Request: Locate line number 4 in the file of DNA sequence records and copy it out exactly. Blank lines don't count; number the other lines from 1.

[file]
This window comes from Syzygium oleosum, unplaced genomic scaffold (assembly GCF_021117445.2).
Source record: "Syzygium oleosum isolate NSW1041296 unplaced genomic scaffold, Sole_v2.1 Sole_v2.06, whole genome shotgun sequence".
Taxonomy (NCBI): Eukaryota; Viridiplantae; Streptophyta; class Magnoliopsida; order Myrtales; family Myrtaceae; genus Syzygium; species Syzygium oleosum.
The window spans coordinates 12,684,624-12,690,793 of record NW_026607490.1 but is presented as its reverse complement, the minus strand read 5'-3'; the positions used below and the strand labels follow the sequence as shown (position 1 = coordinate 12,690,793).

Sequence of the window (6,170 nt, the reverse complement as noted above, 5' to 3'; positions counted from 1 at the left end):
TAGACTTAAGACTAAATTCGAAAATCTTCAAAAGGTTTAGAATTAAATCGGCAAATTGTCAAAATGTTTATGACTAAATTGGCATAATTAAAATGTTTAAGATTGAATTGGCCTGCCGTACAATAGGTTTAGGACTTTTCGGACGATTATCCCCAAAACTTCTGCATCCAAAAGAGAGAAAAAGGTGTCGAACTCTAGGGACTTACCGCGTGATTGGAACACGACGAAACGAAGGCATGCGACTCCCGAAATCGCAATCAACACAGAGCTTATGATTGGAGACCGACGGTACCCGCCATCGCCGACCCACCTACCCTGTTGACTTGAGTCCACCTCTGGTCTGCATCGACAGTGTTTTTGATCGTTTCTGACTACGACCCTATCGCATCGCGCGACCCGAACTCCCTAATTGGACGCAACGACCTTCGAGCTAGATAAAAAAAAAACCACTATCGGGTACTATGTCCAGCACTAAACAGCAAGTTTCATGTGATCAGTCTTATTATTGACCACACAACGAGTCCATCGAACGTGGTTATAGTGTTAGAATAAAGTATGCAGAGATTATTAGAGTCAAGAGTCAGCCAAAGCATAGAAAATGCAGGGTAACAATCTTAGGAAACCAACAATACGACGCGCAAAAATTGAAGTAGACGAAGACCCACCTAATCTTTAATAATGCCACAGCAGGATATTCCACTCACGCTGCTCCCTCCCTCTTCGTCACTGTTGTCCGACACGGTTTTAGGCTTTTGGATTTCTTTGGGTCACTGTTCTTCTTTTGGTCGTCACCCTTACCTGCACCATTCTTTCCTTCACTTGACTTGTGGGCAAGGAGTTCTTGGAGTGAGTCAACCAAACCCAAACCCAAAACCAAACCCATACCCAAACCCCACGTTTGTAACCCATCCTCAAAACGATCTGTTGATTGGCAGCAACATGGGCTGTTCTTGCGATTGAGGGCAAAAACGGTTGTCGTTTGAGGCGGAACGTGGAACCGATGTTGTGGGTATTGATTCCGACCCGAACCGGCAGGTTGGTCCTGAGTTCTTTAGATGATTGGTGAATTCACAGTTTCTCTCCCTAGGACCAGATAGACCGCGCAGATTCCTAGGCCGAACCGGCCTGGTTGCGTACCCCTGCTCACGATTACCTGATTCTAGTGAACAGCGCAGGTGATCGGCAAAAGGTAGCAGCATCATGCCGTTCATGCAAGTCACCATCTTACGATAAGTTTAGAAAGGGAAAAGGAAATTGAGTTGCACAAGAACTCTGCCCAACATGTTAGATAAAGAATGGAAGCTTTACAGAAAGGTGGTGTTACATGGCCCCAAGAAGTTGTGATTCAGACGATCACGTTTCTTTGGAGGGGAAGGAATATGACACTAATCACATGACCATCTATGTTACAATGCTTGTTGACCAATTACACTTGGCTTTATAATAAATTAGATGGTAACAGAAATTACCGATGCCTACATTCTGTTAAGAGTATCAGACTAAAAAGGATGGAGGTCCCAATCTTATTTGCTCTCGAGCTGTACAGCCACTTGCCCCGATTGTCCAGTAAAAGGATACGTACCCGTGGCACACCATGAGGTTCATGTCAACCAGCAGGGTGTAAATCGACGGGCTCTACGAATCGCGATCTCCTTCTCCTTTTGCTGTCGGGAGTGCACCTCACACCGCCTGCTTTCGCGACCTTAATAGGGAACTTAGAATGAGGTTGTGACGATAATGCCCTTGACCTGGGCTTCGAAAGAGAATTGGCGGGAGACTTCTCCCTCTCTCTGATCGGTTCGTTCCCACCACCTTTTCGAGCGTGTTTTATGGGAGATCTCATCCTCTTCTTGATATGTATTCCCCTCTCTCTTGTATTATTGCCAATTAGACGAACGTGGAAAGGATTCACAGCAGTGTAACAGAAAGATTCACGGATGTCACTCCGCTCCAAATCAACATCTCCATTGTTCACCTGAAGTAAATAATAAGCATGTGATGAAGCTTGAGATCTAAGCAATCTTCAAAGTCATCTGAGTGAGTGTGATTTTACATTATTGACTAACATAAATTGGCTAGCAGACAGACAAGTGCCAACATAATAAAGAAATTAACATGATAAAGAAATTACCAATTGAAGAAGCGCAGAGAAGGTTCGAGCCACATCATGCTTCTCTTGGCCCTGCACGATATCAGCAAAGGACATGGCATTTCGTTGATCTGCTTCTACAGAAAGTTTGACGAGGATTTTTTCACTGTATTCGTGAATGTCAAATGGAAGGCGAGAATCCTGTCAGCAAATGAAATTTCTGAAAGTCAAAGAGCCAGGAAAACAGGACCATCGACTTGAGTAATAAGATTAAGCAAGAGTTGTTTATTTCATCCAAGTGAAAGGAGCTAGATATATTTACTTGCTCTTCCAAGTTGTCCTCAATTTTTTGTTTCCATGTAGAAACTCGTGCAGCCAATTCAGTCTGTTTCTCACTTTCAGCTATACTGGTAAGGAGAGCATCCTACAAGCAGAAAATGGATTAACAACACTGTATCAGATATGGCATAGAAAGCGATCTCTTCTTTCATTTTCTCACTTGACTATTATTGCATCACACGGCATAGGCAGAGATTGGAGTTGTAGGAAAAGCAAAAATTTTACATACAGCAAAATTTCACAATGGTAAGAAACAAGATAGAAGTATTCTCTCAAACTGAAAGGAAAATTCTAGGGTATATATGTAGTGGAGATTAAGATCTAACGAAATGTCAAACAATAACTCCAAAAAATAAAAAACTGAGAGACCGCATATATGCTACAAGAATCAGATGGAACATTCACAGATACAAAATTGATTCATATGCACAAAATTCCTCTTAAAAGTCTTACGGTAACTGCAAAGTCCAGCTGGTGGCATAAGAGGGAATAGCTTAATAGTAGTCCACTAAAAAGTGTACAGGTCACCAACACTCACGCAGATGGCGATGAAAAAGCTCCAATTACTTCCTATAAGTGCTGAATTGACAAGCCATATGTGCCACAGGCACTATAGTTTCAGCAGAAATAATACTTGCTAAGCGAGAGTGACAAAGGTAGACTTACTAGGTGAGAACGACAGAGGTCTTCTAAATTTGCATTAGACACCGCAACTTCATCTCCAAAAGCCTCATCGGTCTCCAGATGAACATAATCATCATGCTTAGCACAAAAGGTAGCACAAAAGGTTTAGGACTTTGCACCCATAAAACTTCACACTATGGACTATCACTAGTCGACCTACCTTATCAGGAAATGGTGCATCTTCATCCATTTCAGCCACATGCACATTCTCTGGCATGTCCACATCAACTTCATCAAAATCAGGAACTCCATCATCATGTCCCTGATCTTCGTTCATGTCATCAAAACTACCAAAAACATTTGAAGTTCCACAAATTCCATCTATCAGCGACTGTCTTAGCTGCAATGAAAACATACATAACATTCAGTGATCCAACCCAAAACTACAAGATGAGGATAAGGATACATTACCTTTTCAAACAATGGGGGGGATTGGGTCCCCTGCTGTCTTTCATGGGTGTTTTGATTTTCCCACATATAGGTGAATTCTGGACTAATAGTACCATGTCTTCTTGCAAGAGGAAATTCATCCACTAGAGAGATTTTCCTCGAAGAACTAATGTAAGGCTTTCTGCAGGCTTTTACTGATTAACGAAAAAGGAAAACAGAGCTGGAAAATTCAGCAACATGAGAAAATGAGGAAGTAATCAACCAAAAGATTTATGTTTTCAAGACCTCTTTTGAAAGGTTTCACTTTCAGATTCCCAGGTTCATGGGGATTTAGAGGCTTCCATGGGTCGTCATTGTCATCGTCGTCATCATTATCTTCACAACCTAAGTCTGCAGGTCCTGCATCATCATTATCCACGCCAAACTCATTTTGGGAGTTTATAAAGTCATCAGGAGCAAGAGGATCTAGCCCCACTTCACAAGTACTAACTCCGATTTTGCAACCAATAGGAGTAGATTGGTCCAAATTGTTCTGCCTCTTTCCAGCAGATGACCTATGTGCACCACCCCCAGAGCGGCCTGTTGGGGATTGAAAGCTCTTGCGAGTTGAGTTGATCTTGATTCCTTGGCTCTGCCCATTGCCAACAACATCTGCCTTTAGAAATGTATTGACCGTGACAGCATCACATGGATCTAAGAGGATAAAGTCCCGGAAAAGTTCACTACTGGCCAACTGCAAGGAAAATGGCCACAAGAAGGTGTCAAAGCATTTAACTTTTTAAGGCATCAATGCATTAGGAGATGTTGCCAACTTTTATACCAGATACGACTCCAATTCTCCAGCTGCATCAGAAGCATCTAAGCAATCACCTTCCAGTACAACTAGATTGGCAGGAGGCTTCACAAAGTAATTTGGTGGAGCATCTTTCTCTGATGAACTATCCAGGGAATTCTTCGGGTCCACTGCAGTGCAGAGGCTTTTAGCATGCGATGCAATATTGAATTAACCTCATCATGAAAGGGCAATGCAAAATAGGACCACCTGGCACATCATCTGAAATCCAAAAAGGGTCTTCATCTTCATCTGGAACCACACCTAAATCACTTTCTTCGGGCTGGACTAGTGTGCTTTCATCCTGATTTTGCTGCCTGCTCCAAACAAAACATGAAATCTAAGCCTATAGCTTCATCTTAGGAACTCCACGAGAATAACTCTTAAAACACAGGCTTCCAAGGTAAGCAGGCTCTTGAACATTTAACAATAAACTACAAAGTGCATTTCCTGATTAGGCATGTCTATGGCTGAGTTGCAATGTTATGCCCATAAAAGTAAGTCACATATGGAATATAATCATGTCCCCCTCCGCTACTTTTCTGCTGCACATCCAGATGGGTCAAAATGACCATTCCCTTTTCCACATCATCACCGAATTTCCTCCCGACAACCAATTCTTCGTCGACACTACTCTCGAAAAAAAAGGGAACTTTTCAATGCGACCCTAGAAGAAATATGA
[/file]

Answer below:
The window spans coordinates 12,684,624-12,690,793 of record NW_026607490.1 but is presented as its reverse complement, the minus strand read 5'-3'; the positions used below and the strand labels follow the sequence as shown (position 1 = coordinate 12,690,793).